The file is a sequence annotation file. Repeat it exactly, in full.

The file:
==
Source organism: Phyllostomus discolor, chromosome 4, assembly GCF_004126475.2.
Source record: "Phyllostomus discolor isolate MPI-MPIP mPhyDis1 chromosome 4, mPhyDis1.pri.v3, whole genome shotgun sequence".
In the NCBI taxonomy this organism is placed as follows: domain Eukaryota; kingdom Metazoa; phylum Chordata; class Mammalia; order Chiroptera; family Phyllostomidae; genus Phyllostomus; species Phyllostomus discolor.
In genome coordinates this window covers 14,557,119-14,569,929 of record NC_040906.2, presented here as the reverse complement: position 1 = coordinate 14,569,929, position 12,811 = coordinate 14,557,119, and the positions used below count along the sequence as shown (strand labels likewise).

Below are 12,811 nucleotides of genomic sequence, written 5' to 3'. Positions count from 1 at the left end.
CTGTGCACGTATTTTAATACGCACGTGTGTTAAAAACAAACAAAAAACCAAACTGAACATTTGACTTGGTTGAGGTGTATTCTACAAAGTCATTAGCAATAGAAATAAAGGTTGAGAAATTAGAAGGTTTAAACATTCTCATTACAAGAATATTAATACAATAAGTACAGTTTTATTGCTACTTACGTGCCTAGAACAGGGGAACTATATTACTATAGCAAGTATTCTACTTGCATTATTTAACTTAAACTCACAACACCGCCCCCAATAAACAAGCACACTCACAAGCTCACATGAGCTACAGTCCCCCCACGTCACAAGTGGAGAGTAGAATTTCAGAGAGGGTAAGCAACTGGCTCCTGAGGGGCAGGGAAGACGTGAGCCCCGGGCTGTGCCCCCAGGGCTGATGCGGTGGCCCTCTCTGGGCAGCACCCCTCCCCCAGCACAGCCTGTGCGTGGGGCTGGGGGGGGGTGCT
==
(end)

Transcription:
Source organism: Phyllostomus discolor, chromosome 4, assembly GCF_004126475.2.
Source record: "Phyllostomus discolor isolate MPI-MPIP mPhyDis1 chromosome 4, mPhyDis1.pri.v3, whole genome shotgun sequence".
In the NCBI taxonomy this organism is placed as follows: domain Eukaryota; kingdom Metazoa; phylum Chordata; class Mammalia; order Chiroptera; family Phyllostomidae; genus Phyllostomus; species Phyllostomus discolor.
In genome coordinates this window covers 14,557,119-14,569,929 of record NC_040906.2, presented here as the reverse complement: position 1 = coordinate 14,569,929, position 12,811 = coordinate 14,557,119, and the positions used below count along the sequence as shown (strand labels likewise).

Below are 12,811 nucleotides of genomic sequence, written 5' to 3'. Positions count from 1 at the left end.
CTGTGCACGTATTTTAATACGCACGTGTGTTAAAAACAAACAAAAAACCAAACTGAACATTTGACTTGGTTGAGGTGTATTCTACAAAGTCATTAGCAATAGAAATAAAGGTTGAGAAATTAGAAGGTTTAAACATTCTCATTACAAGAATATTAATACAATAAGTACAGTTTTATTGCTACTTACGTGCCTAGAACAGGGGAACTATATTACTATAGCAAGTATTCTACTTGCATTATTTAACTTAAACTCACAACACCGCCCCCAATAAACAAGCACACTCACAAGCTCACATGAGCTACAGTCCCCCCACGTCACAAGTGGAGAGTAGAATTTCAGAGAGGGTAAGCAACTGGCTCCTGAGGGGCAGGGAAGACGTGAGCCCCGGGCTGTGCCCCCAGGGCTGATGCGGTGGCCCTCTCTGGGCAGCACCCCTCCCCCAGCACAGCCTGTGCGTGGGGCTGGGGGGGGGTGCT